Officials have approved dozens of massage therapy schools in Colorado. Students receive the instruction and training they need to earn licenses to practice in the state.
In addition to teaching various massage techniques, the curricula provide a foundation in human anatomy and physiology, as well as business skills and professional ethics.
This is an excellent place to study. Long known as the Rocky Mountain State, Colorado is renowned for its natural beauty. It offers opportunities for outdoor recreational activities like skiing, which means more clients for massage therapists. Only two states employ more people per capita in the field.
Find a massage therapy school in Colorado below, or click here to find schools in other states.
This office regulates individual massage therapists, but not massage businesses or other facilities. Government personnel grant approval to school programs that meet criteria concerning the curricula. They issue licenses to practitioners, investigate complaints and alleged violations of the Message Therapy Practice Act, and impose penalties.
To earn approval, a school must be in good standing with the National Certification Board for Therapeutic Massage and Bodywork. The state agency also requires approval by the Colorado Division of Private and Occupational Schools, certification from the Colorado Community College System, or accreditation by a nationally recognized agency.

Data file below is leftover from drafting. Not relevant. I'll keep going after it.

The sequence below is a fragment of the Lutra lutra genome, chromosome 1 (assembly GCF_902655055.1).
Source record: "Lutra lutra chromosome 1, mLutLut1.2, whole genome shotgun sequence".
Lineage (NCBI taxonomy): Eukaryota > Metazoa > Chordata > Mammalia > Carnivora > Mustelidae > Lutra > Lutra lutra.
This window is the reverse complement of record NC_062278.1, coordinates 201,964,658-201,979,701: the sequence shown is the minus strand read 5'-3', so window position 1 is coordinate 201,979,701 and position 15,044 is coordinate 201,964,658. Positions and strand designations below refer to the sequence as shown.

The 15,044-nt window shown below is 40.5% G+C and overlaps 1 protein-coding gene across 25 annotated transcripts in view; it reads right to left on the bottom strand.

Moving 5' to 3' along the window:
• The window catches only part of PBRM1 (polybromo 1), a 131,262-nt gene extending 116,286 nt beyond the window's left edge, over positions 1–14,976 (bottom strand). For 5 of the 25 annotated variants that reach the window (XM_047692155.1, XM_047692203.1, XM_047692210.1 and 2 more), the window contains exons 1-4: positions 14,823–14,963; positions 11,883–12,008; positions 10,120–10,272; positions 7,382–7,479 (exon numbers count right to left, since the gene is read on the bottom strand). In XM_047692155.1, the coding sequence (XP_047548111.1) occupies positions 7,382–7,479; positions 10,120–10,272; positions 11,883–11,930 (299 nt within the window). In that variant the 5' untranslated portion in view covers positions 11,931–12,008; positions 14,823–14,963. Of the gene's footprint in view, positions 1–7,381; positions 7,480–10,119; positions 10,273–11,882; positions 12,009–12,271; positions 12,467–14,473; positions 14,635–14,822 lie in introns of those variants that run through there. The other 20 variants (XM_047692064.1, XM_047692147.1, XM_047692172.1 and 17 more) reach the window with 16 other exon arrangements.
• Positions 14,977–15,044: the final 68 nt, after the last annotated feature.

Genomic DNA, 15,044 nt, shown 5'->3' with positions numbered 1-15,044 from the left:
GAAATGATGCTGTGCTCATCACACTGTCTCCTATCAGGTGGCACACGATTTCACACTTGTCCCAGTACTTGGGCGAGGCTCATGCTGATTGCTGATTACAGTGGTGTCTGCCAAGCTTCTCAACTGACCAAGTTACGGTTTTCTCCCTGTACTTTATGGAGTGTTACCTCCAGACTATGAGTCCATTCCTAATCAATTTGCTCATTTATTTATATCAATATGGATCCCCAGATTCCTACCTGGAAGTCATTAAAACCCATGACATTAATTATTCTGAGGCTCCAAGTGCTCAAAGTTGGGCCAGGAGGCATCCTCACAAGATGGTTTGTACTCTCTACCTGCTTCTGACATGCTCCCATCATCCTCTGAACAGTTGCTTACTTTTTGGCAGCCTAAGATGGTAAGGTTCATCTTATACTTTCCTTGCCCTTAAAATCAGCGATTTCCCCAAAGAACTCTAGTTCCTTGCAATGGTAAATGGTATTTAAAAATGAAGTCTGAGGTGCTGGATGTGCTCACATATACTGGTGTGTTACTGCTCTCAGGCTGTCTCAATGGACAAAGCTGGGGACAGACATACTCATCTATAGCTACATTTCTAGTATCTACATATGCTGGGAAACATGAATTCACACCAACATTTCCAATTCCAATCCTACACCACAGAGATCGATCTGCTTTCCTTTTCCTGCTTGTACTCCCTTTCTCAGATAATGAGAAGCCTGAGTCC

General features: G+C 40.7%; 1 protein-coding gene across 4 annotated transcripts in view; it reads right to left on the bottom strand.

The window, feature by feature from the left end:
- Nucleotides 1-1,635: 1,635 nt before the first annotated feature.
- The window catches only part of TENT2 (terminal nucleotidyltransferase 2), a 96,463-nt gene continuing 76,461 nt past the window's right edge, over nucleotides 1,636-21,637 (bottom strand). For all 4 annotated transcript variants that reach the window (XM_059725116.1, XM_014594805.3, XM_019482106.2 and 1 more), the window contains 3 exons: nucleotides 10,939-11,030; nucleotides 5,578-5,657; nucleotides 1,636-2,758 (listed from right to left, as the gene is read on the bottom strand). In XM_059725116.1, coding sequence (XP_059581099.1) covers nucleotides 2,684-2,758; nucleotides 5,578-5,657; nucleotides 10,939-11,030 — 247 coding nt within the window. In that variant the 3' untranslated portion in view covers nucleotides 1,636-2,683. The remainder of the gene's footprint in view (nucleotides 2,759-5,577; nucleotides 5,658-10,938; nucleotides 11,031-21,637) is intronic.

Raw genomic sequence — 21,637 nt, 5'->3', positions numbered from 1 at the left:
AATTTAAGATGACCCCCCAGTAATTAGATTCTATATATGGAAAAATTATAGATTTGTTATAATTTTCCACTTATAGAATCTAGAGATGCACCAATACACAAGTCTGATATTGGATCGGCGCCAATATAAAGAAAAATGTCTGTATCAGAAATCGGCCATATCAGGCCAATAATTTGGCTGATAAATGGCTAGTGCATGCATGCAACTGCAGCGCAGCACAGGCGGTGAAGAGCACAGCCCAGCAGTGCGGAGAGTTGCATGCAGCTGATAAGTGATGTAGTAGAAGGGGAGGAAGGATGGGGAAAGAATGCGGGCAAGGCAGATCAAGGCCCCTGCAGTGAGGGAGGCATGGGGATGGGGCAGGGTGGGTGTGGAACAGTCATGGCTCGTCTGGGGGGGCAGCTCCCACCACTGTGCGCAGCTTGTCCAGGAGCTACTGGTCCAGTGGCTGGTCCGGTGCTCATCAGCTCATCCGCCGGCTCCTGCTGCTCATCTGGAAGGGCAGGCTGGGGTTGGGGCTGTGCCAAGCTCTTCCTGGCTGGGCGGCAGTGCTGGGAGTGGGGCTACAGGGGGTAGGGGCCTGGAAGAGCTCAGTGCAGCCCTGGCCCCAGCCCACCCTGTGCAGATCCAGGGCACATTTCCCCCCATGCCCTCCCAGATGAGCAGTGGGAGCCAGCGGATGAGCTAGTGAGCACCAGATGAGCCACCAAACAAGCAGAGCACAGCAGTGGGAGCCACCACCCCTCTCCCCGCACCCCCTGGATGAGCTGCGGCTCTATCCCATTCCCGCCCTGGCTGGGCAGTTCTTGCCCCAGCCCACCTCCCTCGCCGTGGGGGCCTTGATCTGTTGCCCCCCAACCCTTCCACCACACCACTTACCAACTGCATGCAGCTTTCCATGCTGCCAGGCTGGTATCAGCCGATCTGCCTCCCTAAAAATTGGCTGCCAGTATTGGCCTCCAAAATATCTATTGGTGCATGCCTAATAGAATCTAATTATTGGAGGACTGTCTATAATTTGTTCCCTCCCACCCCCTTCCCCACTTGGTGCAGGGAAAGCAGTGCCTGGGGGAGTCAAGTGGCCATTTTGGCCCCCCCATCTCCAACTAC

Officials ensure that individual license applicants have successfully completed a massage therapy school that the state has sanctioned, and that they have professional liability insurance coverage.
— Minimum Education Requirements for Massage Therapy Programs in Colorado Those wishing to become a massage therapist must first obtain a high school diploma or GED. They then need to graduate from an accredited postsecondary school that the Office of Massage Therapy Licensure has approved. The agency requires programs to provide at least 500 hours of study in classrooms and clinics.
Many programs offer more than the minimum. Students who choose curricula with 625 or more hours have better job prospects. The additional coursework affords the chance to specialize in individual areas of interest, like certain types of massage.
Most of the schools award occupational certificates, though some have diploma programs. The coursework and on-the-job training generally require less than a year to complete, though a degree program can take two years.
Upon graduation, the final step is to apply for a state license to practice massage therapy in Colorado.
This school in Greeley offers a 750-hour program, including 182 clinic hours, that takes nine months to complete. Students may earn certificates in reflexology or chair massage.